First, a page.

Effect of goethite doping using elements with different preferential oxidation states for improved reversible phosphate adsorption

C. Belloni*, L. Korving, G. J. Witkamp, E. Brück, A. I. Dugulan

*Corresponding author for this work

Research output: Contribution to journalArticleScientificpeer-review

3 Citations (Scopus)
44 Downloads (Pure)

Abstract

Phosphorus (P) removal from freshwater bodies to ultra-low concentrations is fundamental to prevent eutrophication, while its recovery is necessary to close the P usage cycle. Iron oxide-based adsorbents seem promising candidates, being abundant, cheap, and easy to synthesize compounds, with good affinity for P. Affinity is the key parameter when targeting ultra-low concentrations. Also, adsorbent regeneration and re-use is fundamental for the economic viability, hence the adsorbent stability is important. Goethite, (α-FeOOH), is one of the most stable iron (Fe3+) (hydr)oxide species, with higher affinity, but lower adsorption capacity (per kg) compared to other species. Doping could change goethite surface properties, to boost the adsorption capacity, while preserving the high stability and affinity for P. In this work, pure goethite was compared to goethite doped (5%at.) with different elements of different preferential oxidation states: Zn2+, Mn3+, and Zr4+. Doping was successfully achieved for all elements, albeit Zr showed a lower Fe substitution than targeted. Zn doping increased the goethite point of zero charge and adsorption capacity (per mass and per surface area), preserving the high affinity, while Mn- and Zr- doping displayed a decrease in all the parameters. These could be explained with surface protonation as a charge compensation mechanism in Zn2+-for-Fe3+ substitution. The regeneration test showed improved P recovery for Zr- and Zn-doped goethite. All samples remained stable throughout the whole process. This work provides promising insights on doping as a strategy to manipulate iron oxides surface properties and for developing a highly performing and long-lasting goethite-based adsorbent.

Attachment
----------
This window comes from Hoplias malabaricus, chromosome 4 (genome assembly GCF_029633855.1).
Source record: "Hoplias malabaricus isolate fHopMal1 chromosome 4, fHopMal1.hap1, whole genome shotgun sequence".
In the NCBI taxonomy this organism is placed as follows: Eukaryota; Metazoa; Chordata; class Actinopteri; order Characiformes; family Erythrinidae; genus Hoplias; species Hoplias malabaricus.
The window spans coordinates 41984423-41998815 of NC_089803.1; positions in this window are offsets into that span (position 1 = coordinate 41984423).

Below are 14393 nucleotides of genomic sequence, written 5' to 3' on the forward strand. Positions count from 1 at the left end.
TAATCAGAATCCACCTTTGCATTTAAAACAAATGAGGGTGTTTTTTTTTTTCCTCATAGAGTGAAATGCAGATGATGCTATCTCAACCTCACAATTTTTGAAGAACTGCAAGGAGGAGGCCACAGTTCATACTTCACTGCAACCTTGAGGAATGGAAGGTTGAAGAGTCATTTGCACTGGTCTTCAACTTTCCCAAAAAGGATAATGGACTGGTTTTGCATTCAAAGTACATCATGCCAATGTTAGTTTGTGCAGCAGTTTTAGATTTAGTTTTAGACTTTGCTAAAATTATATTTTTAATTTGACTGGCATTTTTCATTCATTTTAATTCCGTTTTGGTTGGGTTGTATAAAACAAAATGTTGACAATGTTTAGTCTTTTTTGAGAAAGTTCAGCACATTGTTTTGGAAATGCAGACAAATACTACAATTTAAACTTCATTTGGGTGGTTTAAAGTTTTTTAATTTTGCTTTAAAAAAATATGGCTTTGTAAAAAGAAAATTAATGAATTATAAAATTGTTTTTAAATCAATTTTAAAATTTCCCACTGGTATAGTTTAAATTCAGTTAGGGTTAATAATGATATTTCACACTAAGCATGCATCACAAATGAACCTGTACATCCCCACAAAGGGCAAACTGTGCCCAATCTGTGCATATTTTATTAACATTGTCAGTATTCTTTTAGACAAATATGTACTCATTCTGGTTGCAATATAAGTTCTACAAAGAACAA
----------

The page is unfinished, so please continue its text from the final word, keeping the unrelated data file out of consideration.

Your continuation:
Original languageEnglish
Article number110505
Number of pages10
JournalJournal of Environmental Chemical Engineering
Volume11
Issue number5
DOIs
Publication statusPublished - 2023

Keywords

  • Adsorption
  • Goethite doping
  • Iron oxide
  • Oxidation state
  • Phosphate recovery
  • Regeneration

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